'Frightened' horses kept in terrible conditions on Wigan foal farm
A brother and sister who allowed a pack of neglected ponies to roam on a Wigan industrial estate have been banned from keeping horses.
Wigan and Leigh Magistrates’ Court heard Aithne Ashurst-O’Shaughnessy and sibling John Declan Ashurst-O’Shaughnessy plead guilty to a string of offences in a prosecution brought by the RSPCA and receive community penalties.
Aithne Ashurst-O’Shaughnessy, 23, of George Street, Atherton, admitted seven offences related to the care of seven Welsh-type ponies while her brother pleaded guilty to four charges involving looking after the same animals.
A grey mare was found by RSPCA inspectors with her feet in terrible condition. The animal was lame from severely overgrown hooves, had an abscess and suffered from chronic laminitis.
Five of the ponies were also not protected from pain and suffering because a farrier was not employed to look after their hooves.
The seven animals were also not provided with a suitable living environment.
John Declan Ashurst-O’Shaughnessy, 24, admitted failing to provide suitable accommodation for the ponies, not providing them with daily care and supervision to prevent harm coming to them, neglecting the grey mare and not getting a farrier for two grey mares.
Most of the animals were pregnant and one sadly died from complications giving birth after the RSPCA had rescued them.
Animal welfare inspectors found the terrified creatures causing chaos at a glass manufacturer’s site in Hindley after escaping from their grazing grounds.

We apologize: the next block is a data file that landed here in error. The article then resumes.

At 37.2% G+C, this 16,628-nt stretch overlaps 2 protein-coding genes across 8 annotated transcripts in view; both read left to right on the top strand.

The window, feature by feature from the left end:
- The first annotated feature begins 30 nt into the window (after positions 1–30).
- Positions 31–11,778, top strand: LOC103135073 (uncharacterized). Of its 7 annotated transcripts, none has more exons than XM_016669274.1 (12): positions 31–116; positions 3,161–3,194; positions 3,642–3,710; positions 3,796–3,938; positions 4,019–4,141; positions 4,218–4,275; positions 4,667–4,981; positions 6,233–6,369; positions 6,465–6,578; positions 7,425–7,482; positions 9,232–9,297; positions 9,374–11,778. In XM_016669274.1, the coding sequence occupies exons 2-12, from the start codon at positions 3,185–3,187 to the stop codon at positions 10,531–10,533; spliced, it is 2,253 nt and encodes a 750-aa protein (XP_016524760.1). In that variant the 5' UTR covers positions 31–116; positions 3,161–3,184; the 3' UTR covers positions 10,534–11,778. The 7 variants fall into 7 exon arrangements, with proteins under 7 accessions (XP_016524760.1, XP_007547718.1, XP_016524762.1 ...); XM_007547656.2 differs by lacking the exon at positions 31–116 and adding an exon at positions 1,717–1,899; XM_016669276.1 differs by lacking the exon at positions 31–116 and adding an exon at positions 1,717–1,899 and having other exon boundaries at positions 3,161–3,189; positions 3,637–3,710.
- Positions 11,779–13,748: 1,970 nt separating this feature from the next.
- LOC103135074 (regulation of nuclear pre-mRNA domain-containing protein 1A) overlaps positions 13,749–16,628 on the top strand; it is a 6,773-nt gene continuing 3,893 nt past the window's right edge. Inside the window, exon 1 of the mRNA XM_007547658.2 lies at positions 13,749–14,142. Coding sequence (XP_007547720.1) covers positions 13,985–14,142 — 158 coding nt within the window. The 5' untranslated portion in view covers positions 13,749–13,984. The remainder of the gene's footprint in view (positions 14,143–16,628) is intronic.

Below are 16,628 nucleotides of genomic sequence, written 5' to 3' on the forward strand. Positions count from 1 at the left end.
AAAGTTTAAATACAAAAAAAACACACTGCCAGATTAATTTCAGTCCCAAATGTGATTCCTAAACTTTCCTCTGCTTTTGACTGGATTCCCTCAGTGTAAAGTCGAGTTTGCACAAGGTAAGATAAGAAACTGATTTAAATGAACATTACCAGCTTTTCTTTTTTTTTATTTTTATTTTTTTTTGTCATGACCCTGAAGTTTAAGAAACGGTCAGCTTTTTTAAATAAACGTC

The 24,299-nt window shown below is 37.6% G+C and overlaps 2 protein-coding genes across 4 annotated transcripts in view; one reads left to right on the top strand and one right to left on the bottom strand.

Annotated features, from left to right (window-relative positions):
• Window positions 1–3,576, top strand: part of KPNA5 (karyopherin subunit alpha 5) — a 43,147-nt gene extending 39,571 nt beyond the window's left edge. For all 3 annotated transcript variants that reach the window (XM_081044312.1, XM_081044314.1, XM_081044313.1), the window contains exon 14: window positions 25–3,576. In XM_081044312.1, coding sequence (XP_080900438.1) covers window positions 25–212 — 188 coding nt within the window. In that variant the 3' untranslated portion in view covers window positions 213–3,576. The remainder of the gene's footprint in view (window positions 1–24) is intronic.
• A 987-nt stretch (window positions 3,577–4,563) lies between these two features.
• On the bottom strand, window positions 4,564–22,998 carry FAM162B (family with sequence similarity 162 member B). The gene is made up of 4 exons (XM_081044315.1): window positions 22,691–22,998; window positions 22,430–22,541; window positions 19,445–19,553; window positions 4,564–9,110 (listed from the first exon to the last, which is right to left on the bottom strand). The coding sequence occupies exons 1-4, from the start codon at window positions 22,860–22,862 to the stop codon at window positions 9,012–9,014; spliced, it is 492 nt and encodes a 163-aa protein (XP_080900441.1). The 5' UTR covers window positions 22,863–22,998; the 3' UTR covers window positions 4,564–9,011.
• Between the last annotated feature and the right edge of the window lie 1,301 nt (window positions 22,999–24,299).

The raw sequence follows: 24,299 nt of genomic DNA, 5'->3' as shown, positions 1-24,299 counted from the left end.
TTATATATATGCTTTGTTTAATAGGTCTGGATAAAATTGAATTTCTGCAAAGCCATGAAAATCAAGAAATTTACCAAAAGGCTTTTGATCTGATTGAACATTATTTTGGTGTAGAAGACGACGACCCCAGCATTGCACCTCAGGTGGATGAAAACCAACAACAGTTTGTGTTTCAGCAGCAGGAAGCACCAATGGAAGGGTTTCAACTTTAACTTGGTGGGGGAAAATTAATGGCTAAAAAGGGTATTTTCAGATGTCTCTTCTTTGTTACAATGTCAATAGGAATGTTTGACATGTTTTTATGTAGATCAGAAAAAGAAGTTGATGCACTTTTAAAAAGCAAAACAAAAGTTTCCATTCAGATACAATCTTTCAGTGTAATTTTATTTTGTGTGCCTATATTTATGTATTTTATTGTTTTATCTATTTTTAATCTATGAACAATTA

They had also crossed a main road streaming with traffic during their wanderings.
RSPCA inspector Alison Fletcher said: “This case highlights the need for responsible equine ownership. Horses need to be contained in a suitable and secure environment.
“There have been a lot of problems with straying horses in Wigan over the years and it causes a risk to the animals and to people.
“The ponies had got off the land where they were originally being kept, gone down a main road and ended up on an industrial estate. It was extremely dangerous for them and they were very fearful.
“This case also highlights the basic needs horses have, like regular foot trimming. If this doesn’t happen it can cause them immense suffering.
“You can’t just have a pet horse in a field. The costs of looking after them are extremely high and people need to think through what they are going to need before they take on an equine.”
The animals were so frightened they had to be sedated for inspectors’ safety during the operation to remove them on February 2, a day after the welfare charity was called about them.
Defending Aithne Ashurst-O’Shaughnessy, Paul Blanchard said ownership of the horses had been transferred to her from other family members in December 2017 and she had to take responsibility for what subsequently happened to them.
Peter Leather, representing John Declan Ashurst-O’Shaughnessy, said his client admitted neglecting the ponies after being tasked with maintaining the fences and keeping their enclosure secure as well as feeding them hay each day.
District Judge Mark Hadfield gave them both community orders lasting 12 months, with John Declan Ashurst-O’Shaughnessy having to do 120 hours of unpaid work and Aithne Ashurst-O’Shaughnessy being given 70 hours.
They were banned from keeping horses for two years and deprivation orders were made to take the six surviving ponies and their foals away from the Ashurst-O’Shaughnessys.
They also have to pay Â£2,400 and Â£1,200 respectively towards the prosecution’s costs along withan Â£85 victim’s surcharge each.